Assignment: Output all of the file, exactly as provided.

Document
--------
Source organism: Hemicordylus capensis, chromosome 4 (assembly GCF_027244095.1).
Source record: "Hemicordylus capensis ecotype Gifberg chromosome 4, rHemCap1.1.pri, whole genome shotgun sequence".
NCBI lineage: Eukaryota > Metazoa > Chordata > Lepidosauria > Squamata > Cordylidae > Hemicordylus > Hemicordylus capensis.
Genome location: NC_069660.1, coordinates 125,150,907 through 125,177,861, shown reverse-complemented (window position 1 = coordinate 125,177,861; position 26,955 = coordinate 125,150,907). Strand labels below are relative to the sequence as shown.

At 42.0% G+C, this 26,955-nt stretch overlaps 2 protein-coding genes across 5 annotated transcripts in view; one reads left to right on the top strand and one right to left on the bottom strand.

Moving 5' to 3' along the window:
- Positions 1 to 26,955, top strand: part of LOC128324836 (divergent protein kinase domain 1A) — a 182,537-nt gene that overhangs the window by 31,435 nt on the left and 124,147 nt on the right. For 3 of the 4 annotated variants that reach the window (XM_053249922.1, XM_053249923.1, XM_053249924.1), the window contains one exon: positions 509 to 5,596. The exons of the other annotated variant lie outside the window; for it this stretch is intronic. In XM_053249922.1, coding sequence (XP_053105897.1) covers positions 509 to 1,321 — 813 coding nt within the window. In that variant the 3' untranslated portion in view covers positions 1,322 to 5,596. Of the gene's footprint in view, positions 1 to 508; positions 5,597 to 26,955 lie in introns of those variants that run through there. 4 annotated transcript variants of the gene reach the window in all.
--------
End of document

Source organism: Hemicordylus capensis, chromosome 4 (assembly GCF_027244095.1).
Source record: "Hemicordylus capensis ecotype Gifberg chromosome 4, rHemCap1.1.pri, whole genome shotgun sequence".
NCBI lineage: Eukaryota > Metazoa > Chordata > Lepidosauria > Squamata > Cordylidae > Hemicordylus > Hemicordylus capensis.
Genome location: NC_069660.1, coordinates 125,150,907 through 125,177,861, shown reverse-complemented (window position 1 = coordinate 125,177,861; position 26,955 = coordinate 125,150,907). Strand labels below are relative to the sequence as shown.

At 42.0% G+C, this 26,955-nt stretch overlaps 2 protein-coding genes across 5 annotated transcripts in view; one reads left to right on the top strand and one right to left on the bottom strand.

Moving 5' to 3' along the window:
- Positions 1 to 26,955, top strand: part of LOC128324836 (divergent protein kinase domain 1A) — a 182,537-nt gene that overhangs the window by 31,435 nt on the left and 124,147 nt on the right. For 3 of the 4 annotated variants that reach the window (XM_053249922.1, XM_053249923.1, XM_053249924.1), the window contains one exon: positions 509 to 5,596. The exons of the other annotated variant lie outside the window; for it this stretch is intronic. In XM_053249922.1, coding sequence (XP_053105897.1) covers positions 509 to 1,321 — 813 coding nt within the window. In that variant the 3' untranslated portion in view covers positions 1,322 to 5,596. Of the gene's footprint in view, positions 1 to 508; positions 5,597 to 26,955 lie in introns of those variants that run through there. 4 annotated transcript variants of the gene reach the window in all.